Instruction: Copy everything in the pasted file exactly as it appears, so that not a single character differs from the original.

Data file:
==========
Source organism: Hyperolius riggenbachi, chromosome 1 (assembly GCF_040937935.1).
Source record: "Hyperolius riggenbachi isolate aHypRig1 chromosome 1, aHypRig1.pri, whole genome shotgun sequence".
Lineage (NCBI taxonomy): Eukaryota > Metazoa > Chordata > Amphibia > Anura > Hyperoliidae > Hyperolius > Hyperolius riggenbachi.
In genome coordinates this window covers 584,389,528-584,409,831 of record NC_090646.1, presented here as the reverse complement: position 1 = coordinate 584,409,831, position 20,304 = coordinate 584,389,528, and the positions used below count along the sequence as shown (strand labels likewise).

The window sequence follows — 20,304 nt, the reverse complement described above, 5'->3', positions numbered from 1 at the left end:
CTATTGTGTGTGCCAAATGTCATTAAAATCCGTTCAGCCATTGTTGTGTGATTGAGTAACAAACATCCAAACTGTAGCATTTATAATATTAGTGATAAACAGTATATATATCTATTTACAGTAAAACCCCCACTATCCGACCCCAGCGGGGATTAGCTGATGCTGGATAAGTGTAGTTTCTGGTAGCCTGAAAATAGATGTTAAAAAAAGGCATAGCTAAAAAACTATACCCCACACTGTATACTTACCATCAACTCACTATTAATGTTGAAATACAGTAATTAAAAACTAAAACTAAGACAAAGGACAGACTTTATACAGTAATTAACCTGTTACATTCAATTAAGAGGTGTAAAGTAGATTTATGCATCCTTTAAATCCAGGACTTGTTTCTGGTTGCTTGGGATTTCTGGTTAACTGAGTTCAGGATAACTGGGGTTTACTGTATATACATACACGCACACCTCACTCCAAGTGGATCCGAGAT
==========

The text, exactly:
Source organism: Hyperolius riggenbachi, chromosome 1 (assembly GCF_040937935.1).
Source record: "Hyperolius riggenbachi isolate aHypRig1 chromosome 1, aHypRig1.pri, whole genome shotgun sequence".
Lineage (NCBI taxonomy): Eukaryota > Metazoa > Chordata > Amphibia > Anura > Hyperoliidae > Hyperolius > Hyperolius riggenbachi.
In genome coordinates this window covers 584,389,528-584,409,831 of record NC_090646.1, presented here as the reverse complement: position 1 = coordinate 584,409,831, position 20,304 = coordinate 584,389,528, and the positions used below count along the sequence as shown (strand labels likewise).

The window sequence follows — 20,304 nt, the reverse complement described above, 5'->3', positions numbered from 1 at the left end:
CTATTGTGTGTGCCAAATGTCATTAAAATCCGTTCAGCCATTGTTGTGTGATTGAGTAACAAACATCCAAACTGTAGCATTTATAATATTAGTGATAAACAGTATATATATCTATTTACAGTAAAACCCCCACTATCCGACCCCAGCGGGGATTAGCTGATGCTGGATAAGTGTAGTTTCTGGTAGCCTGAAAATAGATGTTAAAAAAAGGCATAGCTAAAAAACTATACCCCACACTGTATACTTACCATCAACTCACTATTAATGTTGAAATACAGTAATTAAAAACTAAAACTAAGACAAAGGACAGACTTTATACAGTAATTAACCTGTTACATTCAATTAAGAGGTGTAAAGTAGATTTATGCATCCTTTAAATCCAGGACTTGTTTCTGGTTGCTTGGGATTTCTGGTTAACTGAGTTCAGGATAACTGGGGTTTACTGTATATACATACACGCACACCTCACTCCAAGTGGATCCGAGAT